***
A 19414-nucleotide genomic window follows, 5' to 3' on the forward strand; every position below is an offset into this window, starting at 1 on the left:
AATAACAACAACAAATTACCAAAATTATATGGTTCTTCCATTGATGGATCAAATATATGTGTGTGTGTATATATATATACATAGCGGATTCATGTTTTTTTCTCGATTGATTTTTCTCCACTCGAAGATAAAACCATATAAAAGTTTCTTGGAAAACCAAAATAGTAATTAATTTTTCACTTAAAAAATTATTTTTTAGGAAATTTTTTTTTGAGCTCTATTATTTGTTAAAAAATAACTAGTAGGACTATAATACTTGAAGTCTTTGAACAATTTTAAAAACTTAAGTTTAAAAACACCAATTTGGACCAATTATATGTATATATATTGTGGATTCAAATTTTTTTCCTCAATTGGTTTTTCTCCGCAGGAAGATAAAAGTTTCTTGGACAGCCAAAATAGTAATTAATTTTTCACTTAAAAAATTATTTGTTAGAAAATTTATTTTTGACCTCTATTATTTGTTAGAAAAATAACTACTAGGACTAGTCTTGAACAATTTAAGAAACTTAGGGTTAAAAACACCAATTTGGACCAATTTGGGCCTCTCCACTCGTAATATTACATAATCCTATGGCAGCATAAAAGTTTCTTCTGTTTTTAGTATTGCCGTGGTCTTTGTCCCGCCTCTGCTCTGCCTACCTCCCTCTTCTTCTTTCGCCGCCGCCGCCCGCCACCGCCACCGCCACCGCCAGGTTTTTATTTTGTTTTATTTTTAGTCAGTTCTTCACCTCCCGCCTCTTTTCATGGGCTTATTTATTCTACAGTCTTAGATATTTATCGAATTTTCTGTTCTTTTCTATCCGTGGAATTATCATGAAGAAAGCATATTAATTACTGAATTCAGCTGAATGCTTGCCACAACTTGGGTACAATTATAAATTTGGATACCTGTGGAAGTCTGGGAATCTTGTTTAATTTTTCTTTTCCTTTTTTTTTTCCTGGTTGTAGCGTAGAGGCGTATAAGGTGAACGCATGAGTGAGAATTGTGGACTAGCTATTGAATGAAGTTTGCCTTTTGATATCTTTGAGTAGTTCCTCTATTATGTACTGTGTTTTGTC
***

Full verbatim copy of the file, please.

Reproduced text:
A 19414-nucleotide genomic window follows, 5' to 3' on the forward strand; every position below is an offset into this window, starting at 1 on the left:
AATAACAACAACAAATTACCAAAATTATATGGTTCTTCCATTGATGGATCAAATATATGTGTGTGTGTATATATATATACATAGCGGATTCATGTTTTTTTCTCGATTGATTTTTCTCCACTCGAAGATAAAACCATATAAAAGTTTCTTGGAAAACCAAAATAGTAATTAATTTTTCACTTAAAAAATTATTTTTTAGGAAATTTTTTTTTGAGCTCTATTATTTGTTAAAAAATAACTAGTAGGACTATAATACTTGAAGTCTTTGAACAATTTTAAAAACTTAAGTTTAAAAACACCAATTTGGACCAATTATATGTATATATATTGTGGATTCAAATTTTTTTCCTCAATTGGTTTTTCTCCGCAGGAAGATAAAAGTTTCTTGGACAGCCAAAATAGTAATTAATTTTTCACTTAAAAAATTATTTGTTAGAAAATTTATTTTTGACCTCTATTATTTGTTAGAAAAATAACTACTAGGACTAGTCTTGAACAATTTAAGAAACTTAGGGTTAAAAACACCAATTTGGACCAATTTGGGCCTCTCCACTCGTAATATTACATAATCCTATGGCAGCATAAAAGTTTCTTCTGTTTTTAGTATTGCCGTGGTCTTTGTCCCGCCTCTGCTCTGCCTACCTCCCTCTTCTTCTTTCGCCGCCGCCGCCCGCCACCGCCACCGCCACCGCCAGGTTTTTATTTTGTTTTATTTTTAGTCAGTTCTTCACCTCCCGCCTCTTTTCATGGGCTTATTTATTCTACAGTCTTAGATATTTATCGAATTTTCTGTTCTTTTCTATCCGTGGAATTATCATGAAGAAAGCATATTAATTACTGAATTCAGCTGAATGCTTGCCACAACTTGGGTACAATTATAAATTTGGATACCTGTGGAAGTCTGGGAATCTTGTTTAATTTTTCTTTTCCTTTTTTTTTTCCTGGTTGTAGCGTAGAGGCGTATAAGGTGAACGCATGAGTGAGAATTGTGGACTAGCTATTGAATGAAGTTTGCCTTTTGATATCTTTGAGTAGTTCCTCTATTATGTACTGTGTTTTGTC